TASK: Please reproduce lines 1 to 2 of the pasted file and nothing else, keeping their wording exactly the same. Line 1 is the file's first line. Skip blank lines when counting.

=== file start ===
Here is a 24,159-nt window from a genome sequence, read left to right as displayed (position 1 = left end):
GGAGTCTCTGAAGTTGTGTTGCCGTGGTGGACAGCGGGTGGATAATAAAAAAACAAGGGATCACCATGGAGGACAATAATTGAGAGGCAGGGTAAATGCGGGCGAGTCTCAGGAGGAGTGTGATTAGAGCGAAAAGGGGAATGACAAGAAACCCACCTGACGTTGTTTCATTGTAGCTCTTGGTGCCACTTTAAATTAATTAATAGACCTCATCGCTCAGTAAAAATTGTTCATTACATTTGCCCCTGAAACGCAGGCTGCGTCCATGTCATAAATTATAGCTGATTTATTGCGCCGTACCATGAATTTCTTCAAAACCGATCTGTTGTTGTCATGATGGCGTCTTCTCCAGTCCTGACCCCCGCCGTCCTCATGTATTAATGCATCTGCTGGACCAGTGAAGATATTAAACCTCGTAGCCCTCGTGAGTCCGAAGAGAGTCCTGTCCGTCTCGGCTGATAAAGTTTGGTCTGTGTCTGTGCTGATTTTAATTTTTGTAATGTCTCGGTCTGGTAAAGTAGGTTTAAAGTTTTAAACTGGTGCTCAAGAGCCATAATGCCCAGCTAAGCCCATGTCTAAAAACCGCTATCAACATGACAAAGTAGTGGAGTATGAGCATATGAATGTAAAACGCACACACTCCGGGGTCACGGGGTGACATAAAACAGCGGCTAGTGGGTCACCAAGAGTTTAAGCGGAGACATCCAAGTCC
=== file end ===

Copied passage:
Here is a 24,159-nt window from a genome sequence, read left to right as displayed (position 1 = left end):
GGAGTCTCTGAAGTTGTGTTGCCGTGGTGGACAGCGGGTGGATAATAAAAAAACAAGGGATCACCATGGAGGACAATAATTGAGAGGCAGGGTAAATGCGGGCGAGTCTCAGGAGGAGTGTGATTAGAGCGAAAAGGGGAATGACAAGAAACCCACCTGACGTTGTTTCATTGTAGCTCTTGGTGCCACTTTAAATTAATTAATAGACCTCATCGCTCAGTAAAAATTGTTCATTACATTTGCCCCTGAAACGCAGGCTGCGTCCATGTCATAAATTATAGCTGATTTATTGCGCCGTACCATGAATTTCTTCAAAACCGATCTGTTGTTGTCATGATGGCGTCTTCTCCAGTCCTGACCCCCGCCGTCCTCATGTATTAATGCATCTGCTGGACCAGTGAAGATATTAAACCTCGTAGCCCTCGTGAGTCCGAAGAGAGTCCTGTCCGTCTCGGCTGATAAAGTTTGGTCTGTGTCTGTGCTGATTTTAATTTTTGTAATGTCTCGGTCTGGTAAAGTAGGTTTAAAGTTTTAAACTGGTGCTCAAGAGCCATAATGCCCAGCTAAGCCCATGTCTAAAAACCGCTATCAACATGACAAAGTAGTGGAGTATGAGCATATGAATGTAAAACGCACACACTCCGGGGTCACGGGGTGACATAAAACAGCGGCTAGTGGGTCACCAAGAGTTTAAGCGGAGACATCCAAGTCC